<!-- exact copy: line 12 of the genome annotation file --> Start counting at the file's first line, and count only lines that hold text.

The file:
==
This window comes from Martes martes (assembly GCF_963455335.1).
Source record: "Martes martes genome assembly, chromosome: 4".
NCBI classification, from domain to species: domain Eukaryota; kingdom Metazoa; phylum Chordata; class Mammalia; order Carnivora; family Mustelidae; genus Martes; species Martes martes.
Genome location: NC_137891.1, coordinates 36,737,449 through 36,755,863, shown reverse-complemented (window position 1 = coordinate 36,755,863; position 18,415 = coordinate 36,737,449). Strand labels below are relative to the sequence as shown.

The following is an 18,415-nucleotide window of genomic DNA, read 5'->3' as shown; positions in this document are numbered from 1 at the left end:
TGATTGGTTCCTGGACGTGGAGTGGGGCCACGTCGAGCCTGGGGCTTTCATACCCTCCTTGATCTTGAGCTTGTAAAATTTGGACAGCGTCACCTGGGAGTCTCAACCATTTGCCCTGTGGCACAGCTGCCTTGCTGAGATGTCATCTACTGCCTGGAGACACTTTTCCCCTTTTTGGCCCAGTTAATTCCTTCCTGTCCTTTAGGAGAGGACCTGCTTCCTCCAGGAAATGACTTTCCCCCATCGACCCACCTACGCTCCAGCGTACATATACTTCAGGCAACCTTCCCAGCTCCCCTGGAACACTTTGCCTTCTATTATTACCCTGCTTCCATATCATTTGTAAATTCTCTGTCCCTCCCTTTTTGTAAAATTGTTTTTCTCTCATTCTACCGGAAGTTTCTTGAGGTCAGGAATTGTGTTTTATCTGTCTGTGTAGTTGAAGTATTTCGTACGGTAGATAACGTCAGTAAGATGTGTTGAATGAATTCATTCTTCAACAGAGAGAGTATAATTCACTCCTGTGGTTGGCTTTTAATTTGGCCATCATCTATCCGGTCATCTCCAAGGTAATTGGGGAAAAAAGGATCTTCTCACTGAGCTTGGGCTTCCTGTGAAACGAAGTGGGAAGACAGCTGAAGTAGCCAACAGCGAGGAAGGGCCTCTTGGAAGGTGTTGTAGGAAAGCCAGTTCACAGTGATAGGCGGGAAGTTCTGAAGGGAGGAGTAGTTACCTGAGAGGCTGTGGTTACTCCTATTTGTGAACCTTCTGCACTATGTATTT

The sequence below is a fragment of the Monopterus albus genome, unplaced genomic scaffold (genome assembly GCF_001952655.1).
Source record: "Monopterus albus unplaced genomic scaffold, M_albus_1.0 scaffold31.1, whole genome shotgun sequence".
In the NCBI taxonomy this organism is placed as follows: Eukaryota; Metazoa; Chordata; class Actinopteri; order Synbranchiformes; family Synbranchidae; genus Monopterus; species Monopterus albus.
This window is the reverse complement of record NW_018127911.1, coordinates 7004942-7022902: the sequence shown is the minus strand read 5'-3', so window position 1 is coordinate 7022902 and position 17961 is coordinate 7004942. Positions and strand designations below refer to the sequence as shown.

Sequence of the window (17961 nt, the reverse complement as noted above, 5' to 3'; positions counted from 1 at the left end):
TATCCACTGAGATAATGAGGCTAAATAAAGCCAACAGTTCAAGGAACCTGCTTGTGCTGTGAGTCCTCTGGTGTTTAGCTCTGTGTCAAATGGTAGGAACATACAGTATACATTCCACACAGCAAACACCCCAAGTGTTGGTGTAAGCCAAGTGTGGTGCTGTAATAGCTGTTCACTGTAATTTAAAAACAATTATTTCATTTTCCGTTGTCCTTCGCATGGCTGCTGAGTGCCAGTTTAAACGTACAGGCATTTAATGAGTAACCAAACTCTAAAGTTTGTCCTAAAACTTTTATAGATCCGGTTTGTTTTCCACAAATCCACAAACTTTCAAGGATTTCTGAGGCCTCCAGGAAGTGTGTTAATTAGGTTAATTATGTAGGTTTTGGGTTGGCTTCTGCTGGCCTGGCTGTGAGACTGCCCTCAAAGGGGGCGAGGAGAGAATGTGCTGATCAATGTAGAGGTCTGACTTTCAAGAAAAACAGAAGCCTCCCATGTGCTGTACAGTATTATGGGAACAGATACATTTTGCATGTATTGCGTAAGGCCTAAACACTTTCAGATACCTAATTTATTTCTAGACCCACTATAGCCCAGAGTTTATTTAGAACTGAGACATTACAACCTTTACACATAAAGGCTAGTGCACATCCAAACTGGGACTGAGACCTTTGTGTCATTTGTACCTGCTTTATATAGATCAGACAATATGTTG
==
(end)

TATCCACTGAGATAATGAGGCTAAATAAAGCCAACAGTTCAAGGAACCTGCTTGTGCTGTGAGTCCTCTGGTGTTTAGCTCTGTGTCAAATGGTAGGAACATACAGTATACATTCCACACAGCAAACACCCCAAGTGTTGGTGTAAGCCAAGTGTGGTGCTGTAATAGCTGTTCACTGTAATTTAAAAACAATTATTTCATTTTCCGTTGTCCTTCGCATGGCTGCTGAGTGCCAGTTTAAACGTACAGGCATTTAATGAGTAACCAAACTCTAAAGTTTGTCCTAAAACTTTTATAGATCCGGTTTGTTTTCCACAAATCCACAAACTTTCAAGGATTTCTGAGGCCTCCAGGAAGTGTGTTAATTAGGTTAATTATGTAGGTTTTGGGTTGGCTTCTGCTGGCCTGGCTGTGAGACTGCCCTCAAAGGGGGCGAGGAGAGAATGTGCTGATCAATGTAGAGGTCTGACTTTCAAGAAAAACAGAAGCCTCCCATGTGCTGTACAGTATTATGGGAACAGATACATTTTGCATGTATTGCGTAAGGCCTAAACACTTTCAGATACCTAATTTATTTCTAGACCCACTATAGCCCAGAGTTTATTTAGAACTGAGACATTACAACCTTTACACATAAAGGCTAGTGCACATCCAAACTGGGACTGAGACCTTTGTGTCATTTGTACCTGCTTTATATAGATCAGACAATATGTTG